Easter Sunday Was A Waste of Time


easterThe observance of Easter in the early church was more than just a one-day annual event. That celebration of the Paschal mystery was set aside not only to remember that Christ was crucified and rose again, but also to remember that He appeared following His resurrection, that He ascended, that the Holy Spirit descended and that Jesus would return again.

Because of their great joy, early Christians began their celebration and remembrance with Easter and continued for fifty days until Pentecost. Revisiting the mystery and expanding the understanding of the resurrection could assist in worship renewal through the theological realization that this celebration of redemption, sanctification, salvation, renewal and victory must not be limited to one day.

Some congregations and even entire denominations have not traditionally embraced the sacred time of the Great Fifty Days of Easter and other dates of the Christian calendar primarily out of a concern of rigidity, conformity, loss of autonomy or fear of appearing too “Catholic.”

The desire for worship creativity has caused some congregations to look elsewhere, believing that annual celebrations promote monotony. But Timothy Carson wrote, “Exactly the opposite may be true. Because it has stood the test of time, it may be sufficiently deep to allow me to swim more deeply in it. Because it is repeated, I have another chance, today, to go where I could not go yesterday.”[1]

Even as many congregations avoid the Christian calendar, they are at the same time affirming the annual observance of cultural and denominational days whose foundations are not always biblically grounded.[2]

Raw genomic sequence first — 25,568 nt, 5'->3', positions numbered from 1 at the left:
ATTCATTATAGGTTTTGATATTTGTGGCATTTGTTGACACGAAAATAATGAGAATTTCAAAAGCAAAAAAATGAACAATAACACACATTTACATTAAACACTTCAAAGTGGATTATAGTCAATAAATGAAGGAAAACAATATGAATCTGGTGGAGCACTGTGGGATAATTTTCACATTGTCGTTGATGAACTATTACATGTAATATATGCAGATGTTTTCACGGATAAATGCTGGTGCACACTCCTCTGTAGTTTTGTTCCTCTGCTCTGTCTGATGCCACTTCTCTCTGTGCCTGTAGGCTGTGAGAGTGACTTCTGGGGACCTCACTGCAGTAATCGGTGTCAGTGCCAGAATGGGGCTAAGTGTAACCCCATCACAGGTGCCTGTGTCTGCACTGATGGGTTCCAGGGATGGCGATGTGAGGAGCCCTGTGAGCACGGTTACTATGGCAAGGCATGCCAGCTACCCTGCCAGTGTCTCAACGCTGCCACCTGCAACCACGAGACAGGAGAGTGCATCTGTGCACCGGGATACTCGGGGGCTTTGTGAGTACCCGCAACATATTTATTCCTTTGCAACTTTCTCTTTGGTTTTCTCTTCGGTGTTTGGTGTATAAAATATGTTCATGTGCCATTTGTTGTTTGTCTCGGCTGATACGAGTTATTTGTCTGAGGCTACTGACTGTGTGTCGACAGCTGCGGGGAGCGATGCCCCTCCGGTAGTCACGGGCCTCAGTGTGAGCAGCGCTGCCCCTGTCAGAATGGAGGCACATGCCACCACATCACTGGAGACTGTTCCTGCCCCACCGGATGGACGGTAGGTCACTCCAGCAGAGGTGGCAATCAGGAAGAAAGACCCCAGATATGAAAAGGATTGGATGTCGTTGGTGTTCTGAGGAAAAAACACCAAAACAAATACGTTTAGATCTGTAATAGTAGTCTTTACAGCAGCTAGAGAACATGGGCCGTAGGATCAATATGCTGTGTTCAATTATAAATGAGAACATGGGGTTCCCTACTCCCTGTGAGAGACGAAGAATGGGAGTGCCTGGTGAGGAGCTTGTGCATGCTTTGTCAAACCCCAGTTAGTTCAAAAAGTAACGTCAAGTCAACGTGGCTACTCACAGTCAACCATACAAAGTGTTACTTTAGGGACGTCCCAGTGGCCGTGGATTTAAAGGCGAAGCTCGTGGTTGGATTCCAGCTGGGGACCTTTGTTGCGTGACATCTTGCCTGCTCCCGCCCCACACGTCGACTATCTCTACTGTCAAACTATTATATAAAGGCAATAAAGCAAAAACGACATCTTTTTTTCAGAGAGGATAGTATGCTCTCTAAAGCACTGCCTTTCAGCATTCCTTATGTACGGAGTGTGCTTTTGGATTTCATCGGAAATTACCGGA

Isn’t it ironic that in the development of our denominational and cultural calendars we have in fact created liturgies in response to our desire to be non-liturgical?

To avoid Christian calendar days that are celebrated during the same time of the year as the cultural, denominational and civic days is to ignore the very foundation of the Church. Isn’t it possible to converge holidays significant to our cultural and denominational calendar with the Christian holidays significant to the Kingdom?

Why couldn’t we celebrate Mother’s Day, Graduation Sunday and Memorial Day in the same season as Ascension Day and Pentecost? For this shift to occur, congregations must understand the significance of Easter beyond a one-day celebration. Laurence Hull Stookey wrote, “The explosive force of the resurrection of the Lord is too vast to be contained within a celebration of one day.”[3]

A renewed interest in extending the Easter celebration is based on a deeper understanding of the calendar as an ideal starting point for structuring seasonal worship. The theme of the fifty days of Easter as one single celebration provides a connection with Christians of the past church and unifies Christians of the present church in a continuous ecumenical relationship.

Observing Easter for fifty days could help congregations “recover the transforming news that Jesus’ past resurrection dramatically transforms present and future reality.”[4] Additionally, it will help them delight in the knowledge that Jesus’ death and resurrection is stamped on their spiritual biographies.[5]